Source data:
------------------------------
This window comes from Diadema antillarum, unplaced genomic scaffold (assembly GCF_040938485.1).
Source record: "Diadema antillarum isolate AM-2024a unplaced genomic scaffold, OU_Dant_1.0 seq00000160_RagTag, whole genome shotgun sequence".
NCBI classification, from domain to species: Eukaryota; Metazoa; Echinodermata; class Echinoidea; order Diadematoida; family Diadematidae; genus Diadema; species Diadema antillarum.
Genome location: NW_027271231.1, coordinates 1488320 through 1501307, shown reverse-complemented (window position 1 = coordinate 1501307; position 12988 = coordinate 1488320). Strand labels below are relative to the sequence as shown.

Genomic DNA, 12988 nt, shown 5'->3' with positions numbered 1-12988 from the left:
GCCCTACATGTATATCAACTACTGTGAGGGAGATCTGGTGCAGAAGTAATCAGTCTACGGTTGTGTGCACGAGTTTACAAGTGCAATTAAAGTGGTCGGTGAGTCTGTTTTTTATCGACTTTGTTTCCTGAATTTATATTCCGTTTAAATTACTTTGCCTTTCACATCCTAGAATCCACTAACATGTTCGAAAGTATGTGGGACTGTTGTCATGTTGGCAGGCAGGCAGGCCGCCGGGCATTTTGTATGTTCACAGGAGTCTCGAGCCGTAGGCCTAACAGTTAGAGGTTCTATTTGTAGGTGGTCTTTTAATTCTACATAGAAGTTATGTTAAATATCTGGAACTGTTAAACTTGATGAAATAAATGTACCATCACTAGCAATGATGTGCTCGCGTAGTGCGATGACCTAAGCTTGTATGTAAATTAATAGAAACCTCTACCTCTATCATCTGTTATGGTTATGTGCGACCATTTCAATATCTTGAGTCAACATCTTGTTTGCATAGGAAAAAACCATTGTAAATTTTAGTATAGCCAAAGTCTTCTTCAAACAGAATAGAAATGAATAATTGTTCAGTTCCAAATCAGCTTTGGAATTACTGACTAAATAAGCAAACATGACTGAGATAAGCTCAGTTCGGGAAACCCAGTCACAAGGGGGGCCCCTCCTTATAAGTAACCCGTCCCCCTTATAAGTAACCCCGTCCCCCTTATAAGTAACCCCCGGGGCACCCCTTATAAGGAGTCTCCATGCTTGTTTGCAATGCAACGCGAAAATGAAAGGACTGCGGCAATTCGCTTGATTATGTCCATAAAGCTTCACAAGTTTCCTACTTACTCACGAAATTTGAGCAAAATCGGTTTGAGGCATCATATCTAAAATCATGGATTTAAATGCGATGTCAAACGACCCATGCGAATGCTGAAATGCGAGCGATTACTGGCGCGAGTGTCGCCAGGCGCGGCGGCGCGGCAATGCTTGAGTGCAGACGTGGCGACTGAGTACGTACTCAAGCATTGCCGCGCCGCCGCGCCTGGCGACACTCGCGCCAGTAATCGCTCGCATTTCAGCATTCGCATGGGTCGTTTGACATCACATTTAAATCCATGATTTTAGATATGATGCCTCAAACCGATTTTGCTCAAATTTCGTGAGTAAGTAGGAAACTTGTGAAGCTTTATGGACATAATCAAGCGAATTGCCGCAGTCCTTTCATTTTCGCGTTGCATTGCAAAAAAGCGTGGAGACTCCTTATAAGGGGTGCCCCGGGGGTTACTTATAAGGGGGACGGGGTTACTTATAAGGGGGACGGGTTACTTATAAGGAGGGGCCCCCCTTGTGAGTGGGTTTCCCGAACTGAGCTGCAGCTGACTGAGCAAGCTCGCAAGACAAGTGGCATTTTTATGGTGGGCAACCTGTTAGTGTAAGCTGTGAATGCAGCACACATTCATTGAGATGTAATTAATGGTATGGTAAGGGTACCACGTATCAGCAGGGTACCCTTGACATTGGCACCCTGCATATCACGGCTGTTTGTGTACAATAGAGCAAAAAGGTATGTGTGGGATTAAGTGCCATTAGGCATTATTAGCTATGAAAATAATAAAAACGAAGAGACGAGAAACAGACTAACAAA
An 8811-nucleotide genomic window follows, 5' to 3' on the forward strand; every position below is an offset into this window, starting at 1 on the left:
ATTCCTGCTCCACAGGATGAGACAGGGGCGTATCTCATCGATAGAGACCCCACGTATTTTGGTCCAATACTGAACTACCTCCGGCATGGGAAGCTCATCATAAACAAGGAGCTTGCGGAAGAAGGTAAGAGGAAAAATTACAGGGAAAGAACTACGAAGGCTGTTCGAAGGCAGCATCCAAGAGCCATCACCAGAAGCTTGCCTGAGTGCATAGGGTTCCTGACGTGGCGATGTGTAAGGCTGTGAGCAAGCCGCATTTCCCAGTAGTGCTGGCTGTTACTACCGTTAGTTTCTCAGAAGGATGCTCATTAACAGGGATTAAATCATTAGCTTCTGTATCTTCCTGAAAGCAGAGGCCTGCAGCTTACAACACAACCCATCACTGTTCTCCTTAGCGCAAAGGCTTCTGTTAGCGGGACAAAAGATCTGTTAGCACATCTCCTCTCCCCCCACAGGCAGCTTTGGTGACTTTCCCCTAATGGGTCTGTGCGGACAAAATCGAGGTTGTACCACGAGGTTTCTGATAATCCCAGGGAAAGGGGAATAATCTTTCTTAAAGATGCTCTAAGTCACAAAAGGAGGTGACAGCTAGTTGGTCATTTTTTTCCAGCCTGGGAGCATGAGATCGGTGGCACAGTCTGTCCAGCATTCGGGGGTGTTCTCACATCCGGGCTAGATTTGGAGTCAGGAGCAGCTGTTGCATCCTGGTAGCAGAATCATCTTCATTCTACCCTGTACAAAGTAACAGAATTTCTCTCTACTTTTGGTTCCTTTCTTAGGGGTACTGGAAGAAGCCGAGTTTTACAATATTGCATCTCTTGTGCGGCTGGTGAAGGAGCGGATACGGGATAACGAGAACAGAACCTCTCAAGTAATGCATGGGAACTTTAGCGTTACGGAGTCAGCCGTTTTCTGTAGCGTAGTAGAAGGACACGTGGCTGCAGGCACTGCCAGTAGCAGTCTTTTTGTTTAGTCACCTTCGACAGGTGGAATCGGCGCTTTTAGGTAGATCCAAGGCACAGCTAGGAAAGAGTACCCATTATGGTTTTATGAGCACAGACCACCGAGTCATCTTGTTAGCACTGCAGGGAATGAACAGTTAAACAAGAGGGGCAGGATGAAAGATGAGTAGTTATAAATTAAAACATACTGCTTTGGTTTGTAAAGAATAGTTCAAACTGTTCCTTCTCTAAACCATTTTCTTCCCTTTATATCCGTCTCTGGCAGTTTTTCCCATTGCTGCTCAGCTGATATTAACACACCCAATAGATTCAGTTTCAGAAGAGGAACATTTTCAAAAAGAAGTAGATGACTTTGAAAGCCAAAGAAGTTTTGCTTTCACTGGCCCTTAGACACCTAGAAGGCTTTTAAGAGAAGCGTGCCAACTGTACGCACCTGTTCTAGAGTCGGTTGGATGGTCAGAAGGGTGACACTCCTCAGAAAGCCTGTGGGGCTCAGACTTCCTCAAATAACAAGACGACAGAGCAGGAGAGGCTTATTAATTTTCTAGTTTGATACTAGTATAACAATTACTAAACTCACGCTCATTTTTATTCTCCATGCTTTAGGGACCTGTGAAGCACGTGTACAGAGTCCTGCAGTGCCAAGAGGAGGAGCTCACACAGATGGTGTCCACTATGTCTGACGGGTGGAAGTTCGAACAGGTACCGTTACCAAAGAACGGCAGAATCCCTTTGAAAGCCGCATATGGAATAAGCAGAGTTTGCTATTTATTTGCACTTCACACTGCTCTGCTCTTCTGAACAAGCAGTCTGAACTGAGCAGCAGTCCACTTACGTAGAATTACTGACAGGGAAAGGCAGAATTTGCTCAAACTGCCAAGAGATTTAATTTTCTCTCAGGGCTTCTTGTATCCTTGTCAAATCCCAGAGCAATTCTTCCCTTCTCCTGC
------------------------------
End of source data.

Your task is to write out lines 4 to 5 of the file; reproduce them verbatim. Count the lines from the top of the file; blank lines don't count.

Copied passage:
Genome location: NW_027271231.1, coordinates 1488320 through 1501307, shown reverse-complemented (window position 1 = coordinate 1501307; position 12988 = coordinate 1488320). Strand labels below are relative to the sequence as shown.

Genomic DNA, 12988 nt, shown 5'->3' with positions numbered 1-12988 from the left: